Even though the itemisation team at Blizzard take a lot of flak for producing “suboptimal” items, you’ve got to give them credit for their naming. The Icecrown loot lists being produced on MMO-Champion have some great examples of this. The title for this post comes from a pair of Mail SP/hit/crit bracers from the Icecrown 5-mans. Their itemisation is awful but the name is beautiful! There are quite a few other gems out there, not least the new Saronite Gargoyle Cloak :]
The patch when they added weather effects to WoW was one of the happiest moments of my WoW life. Yeah, I can admit it. It’s almost a shame WoW can’t replicate a true earthly stormy morning but then… it’s probably just as well, or maybe we’d never go outside anymore! Though that heavy rain in Stranglethorn Vale comes fairly close.
Massive blogging failure
I can’t believe how quickly the last couple of weeks have flown by. This is now the second weekend I’ve reached and realised I’ve still not prepared my third Focus post or gotten around to putting up my Feral DPS power auras setup. And I only made one proper post this week! …though I think it was quite a good one, and it did feature a great picture of a moose. And the list of stuff to write about is growing instead of shrinking. I guess it’s a good thing that I won’t run out of ideas anytime soon.
Life outwith the interwebs is picking up a bit and intruding upon my blogging time. I spent all of Thursday at varsity talking to friends and lecturers, which was lovely but left me all frazzled out. On Friday morning I turned on the computer thinking I’d fix a small bug with heroism cast times in ZAP and only emerged several hours later, the sky outside now dark, and the lights in my brain dimming noticably too. On top of that, the sense of urgency I felt about getting out my first posts is almost entirely gone. I figure two or three posts a week is a reasonable target now, even if only one of them is actually useful.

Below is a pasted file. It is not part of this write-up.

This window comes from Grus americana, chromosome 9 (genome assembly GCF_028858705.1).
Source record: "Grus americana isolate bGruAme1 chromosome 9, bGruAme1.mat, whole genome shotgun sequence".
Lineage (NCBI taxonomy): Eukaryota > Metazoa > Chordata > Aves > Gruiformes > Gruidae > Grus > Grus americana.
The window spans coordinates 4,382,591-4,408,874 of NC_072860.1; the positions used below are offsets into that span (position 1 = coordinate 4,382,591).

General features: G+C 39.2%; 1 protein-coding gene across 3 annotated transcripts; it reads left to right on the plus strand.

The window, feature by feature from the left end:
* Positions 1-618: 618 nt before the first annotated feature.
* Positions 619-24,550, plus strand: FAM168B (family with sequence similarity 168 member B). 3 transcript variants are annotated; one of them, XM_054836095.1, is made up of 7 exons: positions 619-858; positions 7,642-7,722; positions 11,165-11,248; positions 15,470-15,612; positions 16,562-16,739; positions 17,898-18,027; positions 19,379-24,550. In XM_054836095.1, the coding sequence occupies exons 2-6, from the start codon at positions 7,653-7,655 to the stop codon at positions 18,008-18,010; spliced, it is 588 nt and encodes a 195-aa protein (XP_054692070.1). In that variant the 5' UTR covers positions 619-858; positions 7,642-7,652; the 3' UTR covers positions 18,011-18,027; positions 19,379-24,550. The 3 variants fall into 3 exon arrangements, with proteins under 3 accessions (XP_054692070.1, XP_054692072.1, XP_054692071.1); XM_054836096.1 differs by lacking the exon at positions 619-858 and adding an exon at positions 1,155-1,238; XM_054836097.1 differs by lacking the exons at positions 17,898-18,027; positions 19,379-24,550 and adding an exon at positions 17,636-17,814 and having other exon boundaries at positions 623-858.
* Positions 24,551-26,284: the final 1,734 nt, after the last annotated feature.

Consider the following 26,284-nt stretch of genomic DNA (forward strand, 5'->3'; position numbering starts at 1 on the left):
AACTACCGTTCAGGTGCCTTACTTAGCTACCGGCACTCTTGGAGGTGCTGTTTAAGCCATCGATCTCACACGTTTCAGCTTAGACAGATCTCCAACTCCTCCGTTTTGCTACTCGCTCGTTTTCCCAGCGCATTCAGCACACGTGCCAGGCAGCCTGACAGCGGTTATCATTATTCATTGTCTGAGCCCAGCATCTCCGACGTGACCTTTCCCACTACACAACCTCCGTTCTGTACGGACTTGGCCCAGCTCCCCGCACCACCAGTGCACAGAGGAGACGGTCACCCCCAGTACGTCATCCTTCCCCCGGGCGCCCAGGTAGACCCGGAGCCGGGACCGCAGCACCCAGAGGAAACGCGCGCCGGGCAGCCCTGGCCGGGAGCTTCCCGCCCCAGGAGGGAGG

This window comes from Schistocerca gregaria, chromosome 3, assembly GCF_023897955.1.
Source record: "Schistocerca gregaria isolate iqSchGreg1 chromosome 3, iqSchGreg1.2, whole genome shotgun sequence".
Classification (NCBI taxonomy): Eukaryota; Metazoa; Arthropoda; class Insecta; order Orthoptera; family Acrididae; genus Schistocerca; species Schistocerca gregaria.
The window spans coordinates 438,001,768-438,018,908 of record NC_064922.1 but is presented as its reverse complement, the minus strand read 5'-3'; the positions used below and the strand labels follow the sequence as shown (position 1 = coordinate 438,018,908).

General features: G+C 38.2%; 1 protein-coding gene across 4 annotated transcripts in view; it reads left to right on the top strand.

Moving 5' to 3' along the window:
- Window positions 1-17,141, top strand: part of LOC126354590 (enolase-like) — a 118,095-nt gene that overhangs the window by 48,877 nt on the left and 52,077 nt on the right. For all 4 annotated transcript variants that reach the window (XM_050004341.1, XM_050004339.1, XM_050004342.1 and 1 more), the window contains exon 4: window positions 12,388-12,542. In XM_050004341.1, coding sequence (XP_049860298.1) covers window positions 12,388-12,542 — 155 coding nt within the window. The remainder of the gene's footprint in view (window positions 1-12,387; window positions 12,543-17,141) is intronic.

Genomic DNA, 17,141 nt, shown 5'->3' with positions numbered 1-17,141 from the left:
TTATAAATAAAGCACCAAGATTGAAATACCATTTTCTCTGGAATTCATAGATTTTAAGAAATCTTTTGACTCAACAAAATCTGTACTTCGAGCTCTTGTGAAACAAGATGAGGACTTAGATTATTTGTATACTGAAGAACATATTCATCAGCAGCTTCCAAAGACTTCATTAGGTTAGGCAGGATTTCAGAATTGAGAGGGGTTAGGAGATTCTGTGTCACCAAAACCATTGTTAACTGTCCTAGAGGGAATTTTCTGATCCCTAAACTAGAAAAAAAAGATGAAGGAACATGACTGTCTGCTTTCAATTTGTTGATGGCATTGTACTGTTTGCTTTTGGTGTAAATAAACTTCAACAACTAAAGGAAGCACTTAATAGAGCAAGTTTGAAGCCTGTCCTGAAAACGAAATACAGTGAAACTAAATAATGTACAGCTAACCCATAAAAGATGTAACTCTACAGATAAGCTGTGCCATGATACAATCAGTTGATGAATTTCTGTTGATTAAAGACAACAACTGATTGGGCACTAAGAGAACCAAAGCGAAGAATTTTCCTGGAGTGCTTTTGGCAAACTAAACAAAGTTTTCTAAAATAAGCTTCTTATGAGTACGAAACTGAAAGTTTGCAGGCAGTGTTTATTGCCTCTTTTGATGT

Last week I had a huge surge of traffic from folks clicking through the Circle of Healers trail. This week I had a similar surge from the spreadsheet posts on EJ and Wowhead’s forums (Oh, did I mention that I updated the spreadsheet yesterday? ‘cos I did). This sort of traffic tends to be quite temporary and specific and generates huge numbers of page views as folks explore the site for the first time, but in between it’s getting a more regular stream of “normal” traffic which is nice to see.
There’s also a lot of clickthrough from search engines for terms like “elemental shaman haste or crit”, which is giving me more ideas for future posts and making me feel like I should update some old ones. The Lava Burst one is particularly in need of a makeover because the leaps and bounds I’ve made in my math-fu since starting on ZAP! has given me a much bigger toolkit to evaluate issues of that sort.
Speaking of storms
Last weekend’s post on The Earthly Shamanism didn’t generate any massive storms of controversy, and nobody posted to say they hated it. I realise that might be because those people to whom it didn’t appeal never actually bother to read that far. There were a few encouraging comments, so every fortnight or so for the next couple of months I’ll aim to put up a short post on another “real world” perspective on an aspect of WoW’s shamans, continuing next weekend with the story behind mana.
It may not be obvious (or maybe it is ), but math and I are not naturally the best of friends. I can do math and analysis to a certain level and I can write reasonably decent guides to playing an elemental shaman, but it’s like climbing a hill – it takes effort and work. Writing about people, how we think, what we believe, how our cultures look… well, that’s my real passion – that’s more like skiing downhill. So it suits me to do posts like the above every so often.
I’m getting more confident in the maths stuff, but I’m still making mistakes and my level of general understanding is still relatively basic (compared to the guys who write complex simulator programs like EnhanceSim). I don’t understand why the elemental community doesn’t presently seem to have any vocal maths gurus. Was everyone just taking it for granted that Binkenstein would do all the hard work for them? Or maybe all the serious elemental theorycrafting is taking place in corners of the internet which I’ve not yet found.
I don’t know how to end this post so I’ll leave you with a couple of Swedish girls in a forest with a guitar harmonising to a Fleet Foxes song. It may not be Captain Kirk climbing a mountain but then, what is?